Yesterday was the third and final day of PICNIC. The picture (courtesy of PICNIC) was taken in the NANO supermarket and is a bonzai tree powering a cellphone. In this supermarket artists gave impression what could be done with nano technology. This wonderfull day started with the Open Data Breakfast. First Yuuso Koponen of the Aalto University in Finland kicked off with a very good presentation on information design & visualisation. One great insight was that visualisations enables the reader to choose the sequence of the information whereas in text the writer forces the sequence. Infographics are more pull than push so to say. Another important lesson to be learned was the speed in which your brain gathers data. Sights is the fastest with 10 Mbit/s while hearing is only 10000 bit/s. This explanes why visualisation can enable faster comprehension because it simply get’s in your brain faster. A third take-away I want to stress, is that visualisations should reduce data and to set the data side by side to enable easy comparison.
The second part of Open Data Breakfast was a workshop by Nokia on ideasproject.com. This site offers people the opportunity to submit ideas for using open government data. We worked on some very nice ideas. One of the ideas was the parking space problem. During the discussion the open311.org project and the Code for America project got mentioned. Both use open source to help municipalities open up their data and services to the public. During this discussion I wondered if citizens really want to be engaged in the government, business and people triangle. My idea is that as citizens we appointed government to take care of public service on behave of us. Why would we get engaged again?
After lunch I really enjoyed the discussion on storytelling which was hosted by Dr. Beth Coleman. First was the director of Wasteland, a story about people living on a wastesite in Brasil. Second was Jeff Hull, the creator of the Games of Nonchalance for the Jejune Institute in San Francisco. Third was Euro Beinat, professor of context awareness in Salzburg, who talked about the currentcity project. Last but not least was Howard Goldkrand, creator of the Alternate Reality Game (ARG) Dexter. All showed remarkable ways to tell stories that change lives of the people in the story. Where a film the audience is not a part of the story but in the Games of Nonchalance and the Dexter ARG the audience participates. The Dexter APG had three tiers of participation from just viewing to full blown participation. These stories are told in a number of media at the same time because people all have different preferences to enjoy. It even got that far that in the game a game emerged between the makers and hackers who tried to hack the game. They were discovered and in a playfull way were engaged on their turf.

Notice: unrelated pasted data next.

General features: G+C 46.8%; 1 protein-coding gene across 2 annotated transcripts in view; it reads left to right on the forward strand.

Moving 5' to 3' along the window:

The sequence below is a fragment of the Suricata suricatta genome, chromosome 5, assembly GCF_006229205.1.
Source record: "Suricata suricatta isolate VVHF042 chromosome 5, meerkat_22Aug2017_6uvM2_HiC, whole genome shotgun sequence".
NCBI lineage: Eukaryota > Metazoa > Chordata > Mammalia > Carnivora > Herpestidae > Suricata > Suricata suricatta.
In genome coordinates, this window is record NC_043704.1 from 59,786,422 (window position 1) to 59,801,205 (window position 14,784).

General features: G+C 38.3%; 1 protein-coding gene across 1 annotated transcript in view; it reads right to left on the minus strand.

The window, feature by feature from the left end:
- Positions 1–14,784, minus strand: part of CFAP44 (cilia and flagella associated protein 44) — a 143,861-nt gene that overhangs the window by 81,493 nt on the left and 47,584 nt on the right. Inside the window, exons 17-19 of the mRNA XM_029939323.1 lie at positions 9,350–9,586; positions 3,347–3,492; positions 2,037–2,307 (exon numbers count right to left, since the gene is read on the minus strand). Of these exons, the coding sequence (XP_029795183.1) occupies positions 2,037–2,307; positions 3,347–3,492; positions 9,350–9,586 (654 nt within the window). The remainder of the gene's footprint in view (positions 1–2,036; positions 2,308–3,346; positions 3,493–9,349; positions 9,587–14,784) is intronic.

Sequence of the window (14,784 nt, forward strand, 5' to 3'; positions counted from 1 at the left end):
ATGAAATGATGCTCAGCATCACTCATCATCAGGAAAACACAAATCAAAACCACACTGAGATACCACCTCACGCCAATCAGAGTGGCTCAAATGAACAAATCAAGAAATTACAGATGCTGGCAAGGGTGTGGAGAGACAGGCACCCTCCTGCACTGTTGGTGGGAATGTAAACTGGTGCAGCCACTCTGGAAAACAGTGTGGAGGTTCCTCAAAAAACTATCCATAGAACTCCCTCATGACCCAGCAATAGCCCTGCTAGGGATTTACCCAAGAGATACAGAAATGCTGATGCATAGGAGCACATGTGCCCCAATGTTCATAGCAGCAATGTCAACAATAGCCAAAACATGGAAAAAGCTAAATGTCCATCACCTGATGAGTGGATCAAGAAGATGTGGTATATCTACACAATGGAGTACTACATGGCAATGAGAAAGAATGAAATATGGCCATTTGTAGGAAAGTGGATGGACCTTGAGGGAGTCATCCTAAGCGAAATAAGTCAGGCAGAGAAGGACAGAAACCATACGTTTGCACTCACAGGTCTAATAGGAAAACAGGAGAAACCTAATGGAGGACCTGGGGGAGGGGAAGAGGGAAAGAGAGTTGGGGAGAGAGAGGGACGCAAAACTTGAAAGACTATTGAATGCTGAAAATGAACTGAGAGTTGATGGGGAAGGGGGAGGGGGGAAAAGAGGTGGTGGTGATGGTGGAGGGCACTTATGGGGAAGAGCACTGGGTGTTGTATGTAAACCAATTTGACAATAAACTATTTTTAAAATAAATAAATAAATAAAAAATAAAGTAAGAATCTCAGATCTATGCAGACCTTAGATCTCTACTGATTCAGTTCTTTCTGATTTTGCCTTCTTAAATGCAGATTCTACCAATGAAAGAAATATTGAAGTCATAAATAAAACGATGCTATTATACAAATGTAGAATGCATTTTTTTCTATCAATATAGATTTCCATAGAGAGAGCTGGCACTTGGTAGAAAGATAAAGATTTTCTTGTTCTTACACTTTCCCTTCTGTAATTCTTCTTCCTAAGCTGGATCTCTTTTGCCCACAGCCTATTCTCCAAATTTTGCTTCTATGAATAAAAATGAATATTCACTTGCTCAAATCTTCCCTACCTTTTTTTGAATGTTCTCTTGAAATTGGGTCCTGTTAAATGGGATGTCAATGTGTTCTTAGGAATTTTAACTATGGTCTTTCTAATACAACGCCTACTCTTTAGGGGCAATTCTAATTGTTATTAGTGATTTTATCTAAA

[vimeo http://www.vimeo.com/11705554 w=600&h=375]
Games of Nonchalance from Nonchalance on Vimeo.
During the break I witnessed the Appsterdam reward ceremony where an app won that enabled, again, to find free parking spaces. This seems to be a big issue in cities of all kinds and especially in Amsterdam.
The last session was about the business case for cities. The session started out really great with Isis Spuijbroek, creative strategist for the City of Rotterdam. She gave us some insight in the way a city works and what it’s role is. I really liked the metaphors of businesses that Rotterdam could be. The presentation by Auke Ferwerda showed some insight in incubators and the effort to lower risk and a higher success rate. The combination of these speakers, in my opinion, did not make a business case but was interesting.